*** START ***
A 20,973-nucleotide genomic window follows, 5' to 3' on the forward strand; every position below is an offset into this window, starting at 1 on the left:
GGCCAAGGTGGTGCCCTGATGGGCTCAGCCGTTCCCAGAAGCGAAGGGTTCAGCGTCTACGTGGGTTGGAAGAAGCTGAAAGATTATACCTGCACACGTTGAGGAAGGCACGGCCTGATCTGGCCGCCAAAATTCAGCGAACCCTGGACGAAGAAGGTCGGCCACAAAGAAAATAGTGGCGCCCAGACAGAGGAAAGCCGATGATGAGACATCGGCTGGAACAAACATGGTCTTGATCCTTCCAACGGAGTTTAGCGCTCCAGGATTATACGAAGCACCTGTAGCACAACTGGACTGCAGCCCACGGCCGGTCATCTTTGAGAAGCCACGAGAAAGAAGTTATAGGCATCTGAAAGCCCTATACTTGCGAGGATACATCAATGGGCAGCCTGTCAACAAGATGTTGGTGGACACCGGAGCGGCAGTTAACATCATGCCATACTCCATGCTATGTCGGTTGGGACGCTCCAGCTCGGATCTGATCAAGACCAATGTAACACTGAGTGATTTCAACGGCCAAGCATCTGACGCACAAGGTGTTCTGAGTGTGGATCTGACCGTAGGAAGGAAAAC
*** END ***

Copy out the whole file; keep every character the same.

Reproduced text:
A 20,973-nucleotide genomic window follows, 5' to 3' on the forward strand; every position below is an offset into this window, starting at 1 on the left:
GGCCAAGGTGGTGCCCTGATGGGCTCAGCCGTTCCCAGAAGCGAAGGGTTCAGCGTCTACGTGGGTTGGAAGAAGCTGAAAGATTATACCTGCACACGTTGAGGAAGGCACGGCCTGATCTGGCCGCCAAAATTCAGCGAACCCTGGACGAAGAAGGTCGGCCACAAAGAAAATAGTGGCGCCCAGACAGAGGAAAGCCGATGATGAGACATCGGCTGGAACAAACATGGTCTTGATCCTTCCAACGGAGTTTAGCGCTCCAGGATTATACGAAGCACCTGTAGCACAACTGGACTGCAGCCCACGGCCGGTCATCTTTGAGAAGCCACGAGAAAGAAGTTATAGGCATCTGAAAGCCCTATACTTGCGAGGATACATCAATGGGCAGCCTGTCAACAAGATGTTGGTGGACACCGGAGCGGCAGTTAACATCATGCCATACTCCATGCTATGTCGGTTGGGACGCTCCAGCTCGGATCTGATCAAGACCAATGTAACACTGAGTGATTTCAACGGCCAAGCATCTGACGCACAAGGTGTTCTGAGTGTGGATCTGACCGTAGGAAGGAAAAC